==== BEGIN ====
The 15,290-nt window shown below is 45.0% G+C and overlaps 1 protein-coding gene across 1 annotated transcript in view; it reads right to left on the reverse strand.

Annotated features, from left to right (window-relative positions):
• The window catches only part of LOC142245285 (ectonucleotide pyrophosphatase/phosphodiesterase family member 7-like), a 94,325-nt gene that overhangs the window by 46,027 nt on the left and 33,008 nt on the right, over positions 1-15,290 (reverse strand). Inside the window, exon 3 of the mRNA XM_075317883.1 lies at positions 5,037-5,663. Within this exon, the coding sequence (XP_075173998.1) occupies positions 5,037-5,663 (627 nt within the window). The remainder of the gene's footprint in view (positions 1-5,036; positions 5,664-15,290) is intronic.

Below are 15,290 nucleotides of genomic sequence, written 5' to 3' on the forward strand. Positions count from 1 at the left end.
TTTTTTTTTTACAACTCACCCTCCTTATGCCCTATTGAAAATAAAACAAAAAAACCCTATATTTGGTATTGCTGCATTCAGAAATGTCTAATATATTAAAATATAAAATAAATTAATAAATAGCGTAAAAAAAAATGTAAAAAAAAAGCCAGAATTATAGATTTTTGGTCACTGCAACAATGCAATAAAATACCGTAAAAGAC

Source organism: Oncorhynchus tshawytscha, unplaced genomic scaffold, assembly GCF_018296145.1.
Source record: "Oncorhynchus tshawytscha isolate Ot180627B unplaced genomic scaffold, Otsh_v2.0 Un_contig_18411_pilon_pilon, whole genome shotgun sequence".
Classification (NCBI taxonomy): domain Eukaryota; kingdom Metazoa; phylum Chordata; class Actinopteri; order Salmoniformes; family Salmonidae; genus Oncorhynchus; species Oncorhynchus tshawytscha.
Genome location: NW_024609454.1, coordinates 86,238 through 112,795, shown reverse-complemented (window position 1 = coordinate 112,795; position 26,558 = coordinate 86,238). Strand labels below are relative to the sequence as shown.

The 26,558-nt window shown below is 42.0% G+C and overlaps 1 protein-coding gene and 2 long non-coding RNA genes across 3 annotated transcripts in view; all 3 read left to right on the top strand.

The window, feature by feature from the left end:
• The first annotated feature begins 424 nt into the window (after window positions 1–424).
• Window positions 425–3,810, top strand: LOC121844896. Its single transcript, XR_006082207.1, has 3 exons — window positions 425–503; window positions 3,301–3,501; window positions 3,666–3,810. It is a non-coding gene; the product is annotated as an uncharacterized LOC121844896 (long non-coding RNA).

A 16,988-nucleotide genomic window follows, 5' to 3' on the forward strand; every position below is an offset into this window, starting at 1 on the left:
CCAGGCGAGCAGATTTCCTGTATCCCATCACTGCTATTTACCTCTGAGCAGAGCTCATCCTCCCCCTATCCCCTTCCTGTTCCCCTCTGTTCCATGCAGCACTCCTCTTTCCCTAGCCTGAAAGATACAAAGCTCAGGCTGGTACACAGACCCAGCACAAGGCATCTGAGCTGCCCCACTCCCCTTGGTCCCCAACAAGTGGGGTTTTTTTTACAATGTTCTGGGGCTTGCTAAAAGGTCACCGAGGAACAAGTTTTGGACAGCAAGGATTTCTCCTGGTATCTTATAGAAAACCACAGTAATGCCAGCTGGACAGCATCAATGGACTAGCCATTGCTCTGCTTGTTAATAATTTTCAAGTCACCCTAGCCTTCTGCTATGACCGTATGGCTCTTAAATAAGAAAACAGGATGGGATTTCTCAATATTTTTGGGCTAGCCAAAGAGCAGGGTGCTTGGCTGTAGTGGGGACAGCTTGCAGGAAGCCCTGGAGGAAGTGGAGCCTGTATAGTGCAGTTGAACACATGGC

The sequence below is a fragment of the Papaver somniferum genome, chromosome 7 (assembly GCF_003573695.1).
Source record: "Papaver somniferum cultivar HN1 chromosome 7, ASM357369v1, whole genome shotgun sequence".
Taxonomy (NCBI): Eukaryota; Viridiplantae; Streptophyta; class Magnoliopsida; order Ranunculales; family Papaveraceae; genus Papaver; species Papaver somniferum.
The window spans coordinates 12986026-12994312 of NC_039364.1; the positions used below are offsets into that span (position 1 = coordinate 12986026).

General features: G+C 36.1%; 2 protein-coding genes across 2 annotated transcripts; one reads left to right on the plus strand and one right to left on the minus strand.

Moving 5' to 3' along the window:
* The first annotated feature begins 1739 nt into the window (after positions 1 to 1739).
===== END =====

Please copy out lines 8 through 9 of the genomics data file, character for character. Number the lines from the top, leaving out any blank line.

Classification (NCBI taxonomy): domain Eukaryota; kingdom Metazoa; phylum Chordata; class Actinopteri; order Salmoniformes; family Salmonidae; genus Oncorhynchus; species Oncorhynchus tshawytscha.
Genome location: NW_024609454.1, coordinates 86,238 through 112,795, shown reverse-complemented (window position 1 = coordinate 112,795; position 26,558 = coordinate 86,238). Strand labels below are relative to the sequence as shown.